Filed under: Comment | Tags: China, financial crisis, G2, G20, Gordon Brown, London Summit, United States
Gregory Chin CIGI Senior Fellow
From the London Summit Media Centre
As the global financial crisis has grown into an economic crisis, there is a sense that this time in London, there is more at stake than diplomatic poker. At one level, people are tried of summits. Yet at another, people get it that leaders need to go solve the brewing crisis at the global level.
The financial crisis has turned into one of confidence, beyond financial markets. Commodity prices have fallen. It is affecting peoples’ jobs and livelihood, spreading across the globe. In Africa, fragile states that have depended on exports in niche sectors have seen their trade dry-up. It has become a crisis of real life, fuelling insecurity and uncertainty for households. This explains the surge in expectations for the G20 London. This is one of the differences between the G20 Washington last November and London this time.
In the lead up to London, the leaders themselves seem more engaged – more personally involved. World leaders have become their own sherpas, driving the agenda for the meetings. The host, UK Prime Minister Gordon Brown, has expended tremendous personal energy and political capital to set the tone and provide leadership for this summit. There is recognition among world leaders that they need to restore confidence and demonstrate there is “someone in charge out there”. The top advisors to the host have called for concrete and realistic goals; a focus on first priorities; and objectives that give a sense of “the beginning of the end” of the global crisis. This has required fighting off the temptation to expand the agenda to include, for example, climate change. The focus has been on economic problem solving. In this regard, G20 London is turning out to be different from recent G8 Summits.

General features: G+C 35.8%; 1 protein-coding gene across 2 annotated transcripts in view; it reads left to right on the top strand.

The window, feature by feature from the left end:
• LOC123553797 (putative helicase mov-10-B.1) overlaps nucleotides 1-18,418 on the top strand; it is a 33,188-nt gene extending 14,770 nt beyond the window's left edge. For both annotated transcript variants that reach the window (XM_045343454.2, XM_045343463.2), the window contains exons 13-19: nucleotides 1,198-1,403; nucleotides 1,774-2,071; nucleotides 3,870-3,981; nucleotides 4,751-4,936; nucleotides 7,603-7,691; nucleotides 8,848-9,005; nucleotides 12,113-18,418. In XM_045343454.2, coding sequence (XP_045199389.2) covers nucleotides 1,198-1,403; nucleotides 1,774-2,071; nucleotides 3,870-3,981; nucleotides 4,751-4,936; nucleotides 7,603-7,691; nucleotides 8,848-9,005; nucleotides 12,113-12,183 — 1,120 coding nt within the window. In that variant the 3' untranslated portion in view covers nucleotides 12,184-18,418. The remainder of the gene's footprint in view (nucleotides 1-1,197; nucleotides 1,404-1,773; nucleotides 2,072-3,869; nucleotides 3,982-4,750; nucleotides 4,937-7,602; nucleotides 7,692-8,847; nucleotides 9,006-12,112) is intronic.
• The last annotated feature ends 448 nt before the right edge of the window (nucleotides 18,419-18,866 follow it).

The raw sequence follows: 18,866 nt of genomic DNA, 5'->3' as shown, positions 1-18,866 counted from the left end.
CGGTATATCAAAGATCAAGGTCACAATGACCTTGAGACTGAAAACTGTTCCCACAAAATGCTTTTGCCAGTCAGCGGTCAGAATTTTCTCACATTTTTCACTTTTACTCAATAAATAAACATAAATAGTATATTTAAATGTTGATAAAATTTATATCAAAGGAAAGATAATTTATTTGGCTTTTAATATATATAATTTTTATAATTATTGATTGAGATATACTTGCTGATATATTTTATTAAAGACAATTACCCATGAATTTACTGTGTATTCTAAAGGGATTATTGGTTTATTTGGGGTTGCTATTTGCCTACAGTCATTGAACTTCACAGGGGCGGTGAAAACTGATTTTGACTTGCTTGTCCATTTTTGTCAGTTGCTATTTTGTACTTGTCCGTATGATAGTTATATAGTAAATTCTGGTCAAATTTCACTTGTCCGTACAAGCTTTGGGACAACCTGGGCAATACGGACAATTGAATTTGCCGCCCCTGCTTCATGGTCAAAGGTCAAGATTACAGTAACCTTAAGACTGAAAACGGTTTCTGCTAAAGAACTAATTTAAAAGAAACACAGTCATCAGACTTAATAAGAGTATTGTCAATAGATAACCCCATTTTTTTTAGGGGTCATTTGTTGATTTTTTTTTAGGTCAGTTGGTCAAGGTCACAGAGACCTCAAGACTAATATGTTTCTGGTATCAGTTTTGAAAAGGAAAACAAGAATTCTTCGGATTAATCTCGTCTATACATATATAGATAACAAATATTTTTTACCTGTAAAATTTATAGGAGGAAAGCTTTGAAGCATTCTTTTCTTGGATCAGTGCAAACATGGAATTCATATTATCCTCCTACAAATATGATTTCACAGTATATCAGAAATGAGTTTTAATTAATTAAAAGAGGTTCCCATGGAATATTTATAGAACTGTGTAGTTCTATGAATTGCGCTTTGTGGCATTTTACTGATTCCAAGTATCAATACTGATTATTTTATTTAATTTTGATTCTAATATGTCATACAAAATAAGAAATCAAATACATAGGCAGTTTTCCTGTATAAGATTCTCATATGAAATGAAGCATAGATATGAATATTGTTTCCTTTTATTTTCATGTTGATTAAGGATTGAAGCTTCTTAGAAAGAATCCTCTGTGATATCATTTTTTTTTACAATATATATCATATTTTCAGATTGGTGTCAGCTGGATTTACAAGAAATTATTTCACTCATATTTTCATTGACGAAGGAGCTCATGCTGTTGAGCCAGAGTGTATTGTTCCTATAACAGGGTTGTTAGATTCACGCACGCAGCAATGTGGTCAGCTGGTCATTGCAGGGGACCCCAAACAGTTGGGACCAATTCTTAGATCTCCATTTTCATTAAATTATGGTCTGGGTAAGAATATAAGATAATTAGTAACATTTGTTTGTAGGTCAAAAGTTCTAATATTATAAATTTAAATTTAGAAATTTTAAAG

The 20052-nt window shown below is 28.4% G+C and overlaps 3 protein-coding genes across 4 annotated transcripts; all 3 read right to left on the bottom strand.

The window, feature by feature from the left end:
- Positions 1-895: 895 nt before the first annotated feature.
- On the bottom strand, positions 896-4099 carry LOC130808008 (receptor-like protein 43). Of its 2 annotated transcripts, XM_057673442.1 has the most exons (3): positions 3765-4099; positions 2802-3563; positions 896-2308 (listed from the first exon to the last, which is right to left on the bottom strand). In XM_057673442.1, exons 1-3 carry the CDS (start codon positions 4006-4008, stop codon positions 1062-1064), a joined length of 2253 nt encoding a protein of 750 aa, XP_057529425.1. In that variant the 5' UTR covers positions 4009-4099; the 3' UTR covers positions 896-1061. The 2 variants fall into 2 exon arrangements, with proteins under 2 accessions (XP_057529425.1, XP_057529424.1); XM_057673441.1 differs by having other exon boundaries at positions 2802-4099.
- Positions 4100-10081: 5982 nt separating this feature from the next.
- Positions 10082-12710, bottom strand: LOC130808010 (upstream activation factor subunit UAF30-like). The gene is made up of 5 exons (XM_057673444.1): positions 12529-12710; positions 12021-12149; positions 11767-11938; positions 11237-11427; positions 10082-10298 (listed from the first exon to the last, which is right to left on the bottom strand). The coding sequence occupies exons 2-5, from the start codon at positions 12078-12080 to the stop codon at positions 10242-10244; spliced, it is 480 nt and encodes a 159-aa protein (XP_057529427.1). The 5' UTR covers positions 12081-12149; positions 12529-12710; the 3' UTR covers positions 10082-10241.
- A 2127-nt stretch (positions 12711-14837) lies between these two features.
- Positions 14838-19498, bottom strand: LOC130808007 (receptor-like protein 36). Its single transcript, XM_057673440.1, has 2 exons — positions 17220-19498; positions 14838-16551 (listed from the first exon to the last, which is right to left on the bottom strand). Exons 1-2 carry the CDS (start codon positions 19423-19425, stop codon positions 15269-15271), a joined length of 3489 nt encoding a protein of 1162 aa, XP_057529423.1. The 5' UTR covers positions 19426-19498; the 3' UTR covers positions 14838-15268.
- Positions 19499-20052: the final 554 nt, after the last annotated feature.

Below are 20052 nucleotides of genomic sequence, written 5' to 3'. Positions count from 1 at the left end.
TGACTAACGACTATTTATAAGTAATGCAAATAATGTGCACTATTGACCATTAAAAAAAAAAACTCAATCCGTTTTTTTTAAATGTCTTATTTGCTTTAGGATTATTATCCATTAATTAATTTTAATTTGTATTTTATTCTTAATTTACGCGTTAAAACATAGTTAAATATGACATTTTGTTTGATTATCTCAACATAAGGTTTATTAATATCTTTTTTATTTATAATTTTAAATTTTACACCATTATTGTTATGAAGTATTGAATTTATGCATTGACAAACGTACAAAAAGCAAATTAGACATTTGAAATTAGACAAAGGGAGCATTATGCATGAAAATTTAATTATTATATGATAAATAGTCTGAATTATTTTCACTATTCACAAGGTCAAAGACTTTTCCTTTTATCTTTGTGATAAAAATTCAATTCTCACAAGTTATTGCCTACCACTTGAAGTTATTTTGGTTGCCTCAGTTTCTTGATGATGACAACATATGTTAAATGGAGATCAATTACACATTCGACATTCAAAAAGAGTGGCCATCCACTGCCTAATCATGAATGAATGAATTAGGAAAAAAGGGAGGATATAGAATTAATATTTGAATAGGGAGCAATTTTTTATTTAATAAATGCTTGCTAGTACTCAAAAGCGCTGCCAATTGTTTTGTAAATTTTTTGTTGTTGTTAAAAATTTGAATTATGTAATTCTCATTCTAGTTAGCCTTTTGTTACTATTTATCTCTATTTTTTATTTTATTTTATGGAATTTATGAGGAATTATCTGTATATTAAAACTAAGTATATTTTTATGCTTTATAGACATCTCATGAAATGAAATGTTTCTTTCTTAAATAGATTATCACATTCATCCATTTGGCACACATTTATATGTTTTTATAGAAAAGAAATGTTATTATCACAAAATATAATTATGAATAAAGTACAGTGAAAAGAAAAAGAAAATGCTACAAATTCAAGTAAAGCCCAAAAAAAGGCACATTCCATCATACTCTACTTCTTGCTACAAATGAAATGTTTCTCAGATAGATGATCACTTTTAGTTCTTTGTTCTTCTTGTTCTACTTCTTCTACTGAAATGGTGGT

At the same time, the host government has encouraged broader participation at this summit beyond the G20, based on the reasoning that the world is facing truly global problems, and that fixing the global system will require a broader international effort than “the 20”. While such an approach offers legitimacy gains, it also accentuates existing collective action challenges.
The G20 London Summit is expected to bring stronger domestic pledges on ODA commitments to developing countries, as well as increased commitments to the international financial institutions. London is expected to result in a stronger package of regulations, including principles for strengthening national banking and financial regulations, and more robust peer pressure mechanisms via the Financial Stability Forum, Basel, and the International Monetary Fund. However, the word is that there will not be a new global stimulus package. Instead there will be a commitment to monitor closely, and add at the later date if more is needed, or step on the brake to prevent inflation. While the above would represent an advance on the Washington Summit last November, it will likely not be enough.
Here we should note that we are seeing the rise of a new informal “G2” – between the United States and China. And this is the crux of the challenge for the G20. If an “expanded G20” cannot deliver, it will feed Great Power withdrawal into the bilateral track to deal with matters of highest strategic importance. This could mean confining the multilateral track to implementing the decisions made by the Big 2. The result would be a more varied architecture, which in itself, is not a negative outcome. But the reality of an informal G2 should serve as a warning to those who are playing a soft power hand. That expanding the G20 could impair the role of “the 20” in setting the agenda – not to mention its effectiveness.
Disclaimer: This blog is solely intended to spur discussion, while the opinions expressed are those of the author(s) and do not necessarily reflect the views of CIGI, Chatham House or their respective Boards of Directors.
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